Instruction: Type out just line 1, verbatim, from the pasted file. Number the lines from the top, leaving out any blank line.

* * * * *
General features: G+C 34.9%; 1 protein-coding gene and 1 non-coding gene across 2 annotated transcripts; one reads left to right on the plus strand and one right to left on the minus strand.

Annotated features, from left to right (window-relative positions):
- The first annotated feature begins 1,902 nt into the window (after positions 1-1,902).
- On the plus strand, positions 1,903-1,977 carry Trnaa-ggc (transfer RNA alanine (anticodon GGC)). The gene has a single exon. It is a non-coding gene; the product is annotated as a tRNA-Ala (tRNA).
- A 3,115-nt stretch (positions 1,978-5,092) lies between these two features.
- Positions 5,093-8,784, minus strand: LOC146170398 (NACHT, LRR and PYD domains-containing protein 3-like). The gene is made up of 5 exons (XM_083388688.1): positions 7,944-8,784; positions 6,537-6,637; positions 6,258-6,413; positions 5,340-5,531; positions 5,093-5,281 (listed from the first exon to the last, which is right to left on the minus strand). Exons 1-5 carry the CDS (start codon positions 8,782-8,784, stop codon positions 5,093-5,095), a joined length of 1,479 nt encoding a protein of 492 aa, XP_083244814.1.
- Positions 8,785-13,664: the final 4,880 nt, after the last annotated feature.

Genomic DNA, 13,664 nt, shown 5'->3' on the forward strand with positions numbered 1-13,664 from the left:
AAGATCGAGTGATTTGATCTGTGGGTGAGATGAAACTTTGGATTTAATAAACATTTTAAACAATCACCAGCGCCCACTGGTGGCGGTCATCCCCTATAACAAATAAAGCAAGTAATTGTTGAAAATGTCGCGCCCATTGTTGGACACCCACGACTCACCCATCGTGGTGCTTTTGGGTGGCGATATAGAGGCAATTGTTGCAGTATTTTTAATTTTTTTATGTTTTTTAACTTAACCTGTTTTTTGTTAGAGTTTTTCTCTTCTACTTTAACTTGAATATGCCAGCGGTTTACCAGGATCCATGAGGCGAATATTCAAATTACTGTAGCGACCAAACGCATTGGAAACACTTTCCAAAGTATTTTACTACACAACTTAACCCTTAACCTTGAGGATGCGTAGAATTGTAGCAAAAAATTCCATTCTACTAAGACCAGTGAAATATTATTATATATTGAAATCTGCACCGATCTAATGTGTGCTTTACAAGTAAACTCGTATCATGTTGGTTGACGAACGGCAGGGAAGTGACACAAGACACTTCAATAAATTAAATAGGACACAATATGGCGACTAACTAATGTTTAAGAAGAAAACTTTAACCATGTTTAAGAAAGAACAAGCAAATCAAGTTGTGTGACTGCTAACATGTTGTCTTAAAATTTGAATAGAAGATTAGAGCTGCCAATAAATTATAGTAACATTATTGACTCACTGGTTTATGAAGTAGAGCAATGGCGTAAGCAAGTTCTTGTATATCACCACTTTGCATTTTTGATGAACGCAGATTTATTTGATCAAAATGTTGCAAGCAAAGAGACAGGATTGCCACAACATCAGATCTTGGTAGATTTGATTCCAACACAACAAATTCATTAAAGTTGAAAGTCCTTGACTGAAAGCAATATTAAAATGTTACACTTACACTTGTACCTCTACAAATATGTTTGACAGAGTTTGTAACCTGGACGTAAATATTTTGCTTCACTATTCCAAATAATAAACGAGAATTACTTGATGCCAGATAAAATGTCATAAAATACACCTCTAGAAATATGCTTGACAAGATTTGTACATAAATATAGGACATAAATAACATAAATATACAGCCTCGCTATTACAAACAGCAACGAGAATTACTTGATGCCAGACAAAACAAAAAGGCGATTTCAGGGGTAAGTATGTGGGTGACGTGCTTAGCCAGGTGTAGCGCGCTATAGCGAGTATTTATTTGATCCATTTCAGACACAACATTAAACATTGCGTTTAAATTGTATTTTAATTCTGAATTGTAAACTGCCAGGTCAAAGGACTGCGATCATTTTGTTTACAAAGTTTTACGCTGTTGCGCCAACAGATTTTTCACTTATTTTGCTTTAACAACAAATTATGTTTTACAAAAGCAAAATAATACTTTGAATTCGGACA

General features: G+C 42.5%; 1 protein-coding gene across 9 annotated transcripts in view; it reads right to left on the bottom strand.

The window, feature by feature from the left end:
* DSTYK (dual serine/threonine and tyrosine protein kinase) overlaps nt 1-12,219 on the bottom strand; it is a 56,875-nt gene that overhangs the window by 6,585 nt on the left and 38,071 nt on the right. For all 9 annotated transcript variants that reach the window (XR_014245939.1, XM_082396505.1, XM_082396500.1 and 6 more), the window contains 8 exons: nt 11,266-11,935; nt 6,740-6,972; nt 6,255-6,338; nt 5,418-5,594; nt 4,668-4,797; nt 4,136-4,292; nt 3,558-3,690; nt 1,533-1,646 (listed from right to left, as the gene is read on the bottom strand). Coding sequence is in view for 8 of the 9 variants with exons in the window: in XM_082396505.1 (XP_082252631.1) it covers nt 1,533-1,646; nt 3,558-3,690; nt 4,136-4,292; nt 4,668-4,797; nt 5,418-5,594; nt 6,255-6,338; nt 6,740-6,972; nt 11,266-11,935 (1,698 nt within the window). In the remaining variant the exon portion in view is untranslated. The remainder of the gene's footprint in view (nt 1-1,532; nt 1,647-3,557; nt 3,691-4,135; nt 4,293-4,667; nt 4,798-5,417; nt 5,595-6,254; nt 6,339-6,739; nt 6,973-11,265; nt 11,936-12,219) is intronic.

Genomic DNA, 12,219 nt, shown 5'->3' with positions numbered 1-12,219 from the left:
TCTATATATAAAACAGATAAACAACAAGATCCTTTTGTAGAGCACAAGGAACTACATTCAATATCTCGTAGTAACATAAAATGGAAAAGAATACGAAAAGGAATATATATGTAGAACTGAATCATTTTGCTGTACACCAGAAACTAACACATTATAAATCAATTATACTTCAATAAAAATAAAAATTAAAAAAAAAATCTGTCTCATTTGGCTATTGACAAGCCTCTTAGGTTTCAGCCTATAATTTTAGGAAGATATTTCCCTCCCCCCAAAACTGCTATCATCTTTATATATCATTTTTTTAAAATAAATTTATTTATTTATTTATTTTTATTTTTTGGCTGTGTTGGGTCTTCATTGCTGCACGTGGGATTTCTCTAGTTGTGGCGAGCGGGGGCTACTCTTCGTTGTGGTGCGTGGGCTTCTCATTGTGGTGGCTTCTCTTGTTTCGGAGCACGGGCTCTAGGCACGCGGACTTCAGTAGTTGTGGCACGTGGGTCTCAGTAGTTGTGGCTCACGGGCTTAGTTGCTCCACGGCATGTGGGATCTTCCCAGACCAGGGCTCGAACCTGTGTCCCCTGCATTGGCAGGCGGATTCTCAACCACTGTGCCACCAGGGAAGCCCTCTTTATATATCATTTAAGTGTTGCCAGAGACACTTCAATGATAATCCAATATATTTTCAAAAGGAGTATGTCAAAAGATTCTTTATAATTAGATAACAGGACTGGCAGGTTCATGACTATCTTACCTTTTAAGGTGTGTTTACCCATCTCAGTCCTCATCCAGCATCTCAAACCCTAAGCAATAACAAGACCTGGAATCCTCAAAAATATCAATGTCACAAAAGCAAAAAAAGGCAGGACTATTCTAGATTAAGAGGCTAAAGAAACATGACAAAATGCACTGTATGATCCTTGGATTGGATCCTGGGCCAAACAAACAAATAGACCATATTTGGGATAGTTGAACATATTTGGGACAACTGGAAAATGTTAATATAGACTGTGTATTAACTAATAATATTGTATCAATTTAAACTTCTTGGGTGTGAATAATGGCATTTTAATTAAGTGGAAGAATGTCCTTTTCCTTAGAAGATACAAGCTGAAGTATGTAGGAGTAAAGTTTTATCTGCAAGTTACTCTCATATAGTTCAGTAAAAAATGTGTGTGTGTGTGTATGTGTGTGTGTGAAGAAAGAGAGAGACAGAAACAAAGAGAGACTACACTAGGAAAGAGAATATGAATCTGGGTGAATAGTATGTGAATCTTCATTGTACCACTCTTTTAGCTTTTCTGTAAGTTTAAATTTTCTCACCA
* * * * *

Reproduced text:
General features: G+C 34.9%; 1 protein-coding gene and 1 non-coding gene across 2 annotated transcripts; one reads left to right on the plus strand and one right to left on the minus strand.